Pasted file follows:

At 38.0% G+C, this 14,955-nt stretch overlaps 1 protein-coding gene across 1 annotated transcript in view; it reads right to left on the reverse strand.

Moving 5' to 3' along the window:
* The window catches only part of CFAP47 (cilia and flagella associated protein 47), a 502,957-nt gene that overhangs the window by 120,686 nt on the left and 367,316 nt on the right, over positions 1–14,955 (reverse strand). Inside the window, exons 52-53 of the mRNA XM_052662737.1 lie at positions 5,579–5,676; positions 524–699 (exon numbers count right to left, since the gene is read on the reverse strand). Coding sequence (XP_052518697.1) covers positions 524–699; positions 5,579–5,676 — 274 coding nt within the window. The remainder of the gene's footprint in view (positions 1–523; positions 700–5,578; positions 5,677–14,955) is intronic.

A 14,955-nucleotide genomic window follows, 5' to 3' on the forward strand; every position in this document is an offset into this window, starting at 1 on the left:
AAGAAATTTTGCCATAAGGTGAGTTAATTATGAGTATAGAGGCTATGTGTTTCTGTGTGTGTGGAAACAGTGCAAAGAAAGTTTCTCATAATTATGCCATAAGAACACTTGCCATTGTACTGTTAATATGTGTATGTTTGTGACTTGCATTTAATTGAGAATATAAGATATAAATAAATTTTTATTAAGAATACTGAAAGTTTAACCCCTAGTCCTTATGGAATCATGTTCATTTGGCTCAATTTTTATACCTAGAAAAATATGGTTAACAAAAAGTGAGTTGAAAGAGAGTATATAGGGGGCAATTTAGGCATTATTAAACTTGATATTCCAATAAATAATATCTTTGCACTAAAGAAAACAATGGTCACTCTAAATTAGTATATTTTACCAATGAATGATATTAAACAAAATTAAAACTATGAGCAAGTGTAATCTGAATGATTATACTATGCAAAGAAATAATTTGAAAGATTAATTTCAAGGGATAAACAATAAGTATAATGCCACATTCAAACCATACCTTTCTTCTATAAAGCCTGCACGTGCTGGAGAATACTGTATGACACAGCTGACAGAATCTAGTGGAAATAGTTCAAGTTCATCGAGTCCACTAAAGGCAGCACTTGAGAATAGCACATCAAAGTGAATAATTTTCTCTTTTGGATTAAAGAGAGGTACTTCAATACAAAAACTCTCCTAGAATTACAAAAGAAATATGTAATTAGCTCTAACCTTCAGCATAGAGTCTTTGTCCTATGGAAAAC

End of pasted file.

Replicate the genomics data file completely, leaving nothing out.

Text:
At 38.0% G+C, this 14,955-nt stretch overlaps 1 protein-coding gene across 1 annotated transcript in view; it reads right to left on the reverse strand.

Moving 5' to 3' along the window:
* The window catches only part of CFAP47 (cilia and flagella associated protein 47), a 502,957-nt gene that overhangs the window by 120,686 nt on the left and 367,316 nt on the right, over positions 1–14,955 (reverse strand). Inside the window, exons 52-53 of the mRNA XM_052662737.1 lie at positions 5,579–5,676; positions 524–699 (exon numbers count right to left, since the gene is read on the reverse strand). Coding sequence (XP_052518697.1) covers positions 524–699; positions 5,579–5,676 — 274 coding nt within the window. The remainder of the gene's footprint in view (positions 1–523; positions 700–5,578; positions 5,677–14,955) is intronic.

A 14,955-nucleotide genomic window follows, 5' to 3' on the forward strand; every position in this document is an offset into this window, starting at 1 on the left:
AAGAAATTTTGCCATAAGGTGAGTTAATTATGAGTATAGAGGCTATGTGTTTCTGTGTGTGTGGAAACAGTGCAAAGAAAGTTTCTCATAATTATGCCATAAGAACACTTGCCATTGTACTGTTAATATGTGTATGTTTGTGACTTGCATTTAATTGAGAATATAAGATATAAATAAATTTTTATTAAGAATACTGAAAGTTTAACCCCTAGTCCTTATGGAATCATGTTCATTTGGCTCAATTTTTATACCTAGAAAAATATGGTTAACAAAAAGTGAGTTGAAAGAGAGTATATAGGGGGCAATTTAGGCATTATTAAACTTGATATTCCAATAAATAATATCTTTGCACTAAAGAAAACAATGGTCACTCTAAATTAGTATATTTTACCAATGAATGATATTAAACAAAATTAAAACTATGAGCAAGTGTAATCTGAATGATTATACTATGCAAAGAAATAATTTGAAAGATTAATTTCAAGGGATAAACAATAAGTATAATGCCACATTCAAACCATACCTTTCTTCTATAAAGCCTGCACGTGCTGGAGAATACTGTATGACACAGCTGACAGAATCTAGTGGAAATAGTTCAAGTTCATCGAGTCCACTAAAGGCAGCACTTGAGAATAGCACATCAAAGTGAATAATTTTCTCTTTTGGATTAAAGAGAGGTACTTCAATACAAAAACTCTCCTAGAATTACAAAAGAAATATGTAATTAGCTCTAACCTTCAGCATAGAGTCTTTGTCCTATGGAAAAC